Overall, these studies contributed to our understanding of the role of mGlu2/mGlu3 receptors in reward processes and suggested a role for mGlu2/mGlu3 receptors and enhanced glutamate neurotransmission in nicotine reinforcement and the development of nicotine dependence. Furthermore, these studies indicated that adaptations in mGlu2/mGlu3 receptor function occur with the development of nicotine dependence, which are likely to contribute to the expression of the anhedonic depression-like aspects of early nicotine withdrawal, and eventually to relapse to nicotine-seeking behaviour after a period of extended abstinence and in response to stimuli previously associated with the acute effects of nicotine. Accordingly, these findings suggest that administration of an mGlu2/mGlu3 receptor agonist would facilitate a decrease in nicotine intake, would not aggravate the affective depression-like aspects of nicotine withdrawal, and would prevent relapse to nicotine-seeking and -taking. Thus, an mGlu2/mGlu3 receptor agonist could potentially be administered long term to tobacco-dependent individuals in order to assist with reducing tobacco smoking and preventing relapse without effects on depression-like signs of early nicotine withdrawal.

However, it should be noted that an mGlu2/mGlu3 receptor agonist may ameliorate the enhanced reactivity to stressors seen during early nicotine withdrawal;[64] such compounds have shown efficacy as anxiolytics in clinical trials (see section 5.2.2). However, the lack of specificity of the effects of mGlu2/mGlu3 receptor agonists on drug- and food-seeking behaviour, and the tolerance to the effects of long-term treatment with such compounds, may restrict the use of these agents as treatments for smoking cessation. Nevertheless, mGlu2/mGlu3 receptors may represent promising targets for new therapeutics for nicotine dependence and warrant further exploration in clinical trials.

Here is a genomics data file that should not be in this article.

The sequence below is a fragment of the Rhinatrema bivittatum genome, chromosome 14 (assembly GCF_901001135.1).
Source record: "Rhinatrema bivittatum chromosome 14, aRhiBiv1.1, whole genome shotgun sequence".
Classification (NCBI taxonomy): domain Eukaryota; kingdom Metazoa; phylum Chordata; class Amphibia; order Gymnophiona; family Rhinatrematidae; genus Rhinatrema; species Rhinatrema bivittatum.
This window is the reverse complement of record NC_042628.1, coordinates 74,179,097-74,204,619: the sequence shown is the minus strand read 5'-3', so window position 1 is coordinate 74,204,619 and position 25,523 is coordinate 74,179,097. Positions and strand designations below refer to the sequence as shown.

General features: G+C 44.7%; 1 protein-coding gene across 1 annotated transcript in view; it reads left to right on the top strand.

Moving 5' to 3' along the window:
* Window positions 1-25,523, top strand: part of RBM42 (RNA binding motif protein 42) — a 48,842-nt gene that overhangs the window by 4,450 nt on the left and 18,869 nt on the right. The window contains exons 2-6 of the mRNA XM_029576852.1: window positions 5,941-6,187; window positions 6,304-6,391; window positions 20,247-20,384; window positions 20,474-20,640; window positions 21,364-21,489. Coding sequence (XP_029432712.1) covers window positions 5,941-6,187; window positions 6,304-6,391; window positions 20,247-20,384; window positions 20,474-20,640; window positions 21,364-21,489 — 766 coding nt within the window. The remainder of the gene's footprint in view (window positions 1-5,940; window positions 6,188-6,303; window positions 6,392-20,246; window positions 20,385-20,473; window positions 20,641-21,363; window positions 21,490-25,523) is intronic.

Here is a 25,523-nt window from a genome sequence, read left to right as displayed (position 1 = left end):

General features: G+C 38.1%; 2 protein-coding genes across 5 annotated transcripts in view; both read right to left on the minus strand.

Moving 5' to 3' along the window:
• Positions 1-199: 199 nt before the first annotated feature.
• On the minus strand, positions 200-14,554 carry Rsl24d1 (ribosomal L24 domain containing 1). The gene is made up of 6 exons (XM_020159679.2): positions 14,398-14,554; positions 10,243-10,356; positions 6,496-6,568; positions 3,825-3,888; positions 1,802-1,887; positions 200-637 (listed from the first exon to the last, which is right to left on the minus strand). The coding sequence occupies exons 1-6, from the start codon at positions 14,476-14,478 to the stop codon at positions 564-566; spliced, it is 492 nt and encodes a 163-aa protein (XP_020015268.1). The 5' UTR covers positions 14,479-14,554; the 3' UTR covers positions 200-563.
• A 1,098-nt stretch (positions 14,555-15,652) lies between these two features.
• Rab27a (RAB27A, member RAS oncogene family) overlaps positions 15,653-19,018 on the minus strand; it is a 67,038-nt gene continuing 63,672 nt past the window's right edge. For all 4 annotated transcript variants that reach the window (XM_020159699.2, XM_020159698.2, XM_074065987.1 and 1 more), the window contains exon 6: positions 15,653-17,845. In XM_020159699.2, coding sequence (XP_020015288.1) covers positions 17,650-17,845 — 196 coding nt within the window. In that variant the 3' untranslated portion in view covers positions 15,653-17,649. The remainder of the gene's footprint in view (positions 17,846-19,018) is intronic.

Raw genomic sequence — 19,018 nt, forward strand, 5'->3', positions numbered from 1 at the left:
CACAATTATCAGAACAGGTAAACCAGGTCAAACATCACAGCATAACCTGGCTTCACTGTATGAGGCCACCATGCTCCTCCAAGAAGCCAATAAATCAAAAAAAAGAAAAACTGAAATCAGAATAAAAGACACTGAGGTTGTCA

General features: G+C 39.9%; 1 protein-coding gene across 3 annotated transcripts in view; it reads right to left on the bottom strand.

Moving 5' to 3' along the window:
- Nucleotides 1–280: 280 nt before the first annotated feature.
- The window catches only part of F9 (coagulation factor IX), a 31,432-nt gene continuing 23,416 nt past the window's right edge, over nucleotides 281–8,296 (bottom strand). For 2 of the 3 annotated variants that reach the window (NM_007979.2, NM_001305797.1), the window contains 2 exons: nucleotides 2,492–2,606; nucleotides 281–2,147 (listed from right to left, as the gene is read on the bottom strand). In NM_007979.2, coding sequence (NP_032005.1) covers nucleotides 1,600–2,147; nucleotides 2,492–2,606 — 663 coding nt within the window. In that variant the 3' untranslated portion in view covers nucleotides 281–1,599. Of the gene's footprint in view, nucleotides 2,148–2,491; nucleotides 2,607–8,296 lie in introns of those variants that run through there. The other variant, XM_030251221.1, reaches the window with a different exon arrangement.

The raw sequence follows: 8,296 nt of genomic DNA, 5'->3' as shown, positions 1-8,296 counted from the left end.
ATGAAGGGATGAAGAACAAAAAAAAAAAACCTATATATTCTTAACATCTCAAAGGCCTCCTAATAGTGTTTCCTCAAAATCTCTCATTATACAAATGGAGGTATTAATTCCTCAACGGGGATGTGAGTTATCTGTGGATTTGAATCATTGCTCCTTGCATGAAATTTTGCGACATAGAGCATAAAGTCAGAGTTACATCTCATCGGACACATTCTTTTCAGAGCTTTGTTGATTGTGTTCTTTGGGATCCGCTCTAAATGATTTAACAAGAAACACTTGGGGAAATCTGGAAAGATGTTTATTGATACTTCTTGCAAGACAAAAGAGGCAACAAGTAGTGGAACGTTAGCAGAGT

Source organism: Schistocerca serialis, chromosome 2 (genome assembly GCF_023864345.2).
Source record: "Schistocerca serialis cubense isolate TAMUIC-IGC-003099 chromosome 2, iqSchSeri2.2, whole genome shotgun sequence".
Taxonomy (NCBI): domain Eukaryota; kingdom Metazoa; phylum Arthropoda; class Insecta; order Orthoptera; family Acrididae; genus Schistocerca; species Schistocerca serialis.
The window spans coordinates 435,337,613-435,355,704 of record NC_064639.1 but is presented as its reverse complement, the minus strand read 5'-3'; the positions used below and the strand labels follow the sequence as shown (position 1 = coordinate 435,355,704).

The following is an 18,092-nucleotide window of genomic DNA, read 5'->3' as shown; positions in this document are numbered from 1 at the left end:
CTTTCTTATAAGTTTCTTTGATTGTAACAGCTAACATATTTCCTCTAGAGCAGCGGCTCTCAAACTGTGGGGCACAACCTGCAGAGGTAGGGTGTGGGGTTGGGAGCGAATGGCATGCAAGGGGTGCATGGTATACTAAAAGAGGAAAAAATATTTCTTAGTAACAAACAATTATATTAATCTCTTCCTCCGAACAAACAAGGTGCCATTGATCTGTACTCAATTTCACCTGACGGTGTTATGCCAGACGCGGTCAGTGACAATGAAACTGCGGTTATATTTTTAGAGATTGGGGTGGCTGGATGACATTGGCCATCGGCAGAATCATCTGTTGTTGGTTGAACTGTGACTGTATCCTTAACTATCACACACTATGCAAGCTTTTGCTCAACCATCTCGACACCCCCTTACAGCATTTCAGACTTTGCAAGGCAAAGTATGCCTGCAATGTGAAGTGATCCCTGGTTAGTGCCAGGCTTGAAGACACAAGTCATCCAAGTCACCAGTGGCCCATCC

5.2.2 Clinical Findings with mGlu2/mGlu3 Receptor Agonists

To our knowledge, the effects of mGlu2/mGlu3 receptor agonists on smoking have not yet been studied. mGlu2/mGlu3 receptor agonists, with similar properties to those examined in preclinical models of drug dependence described in this review, have been used in humans. LY-354740 was found to reduce both fear-potentiated startle[157] and provoked anxiety symptoms in patients with panic disorder[158,159] and in healthy volunteers.[160] LY-354740 was also tested in a small phase II study,[161] but had no effect on the number of panic attacks over a treatment period of several weeks. In contrast, in a large multicentre placebo- and lorazepam-controlled clinical study in patients with generalized anxiety disorder, LY-354740 significantly decreased anxiety scores compared with placebo and to a similar degree to lorazepam during a 5-week treatment phase.[162,163] LY-354740 was also reported to have a superior tolerability profile compared with lorazepam.[162] In addition, LY-544344, an LY-354740 prodrug that increases LY-354740 bioavailability, was efficient and well tolerated in the treatment of generalized anxiety disorder during an 8-week treatment phase.[162] However, it should be noted that this trial was terminated early because of findings of convulsions in preclinical toxicity studies in rats, mice and dogs, an adverse effect not confirmed in the available data from humans.[162] Furthermore, LY-354740 attenuated working memory disruptions induced by the NMDA antagonist ketamine in healthy volunteers.[164]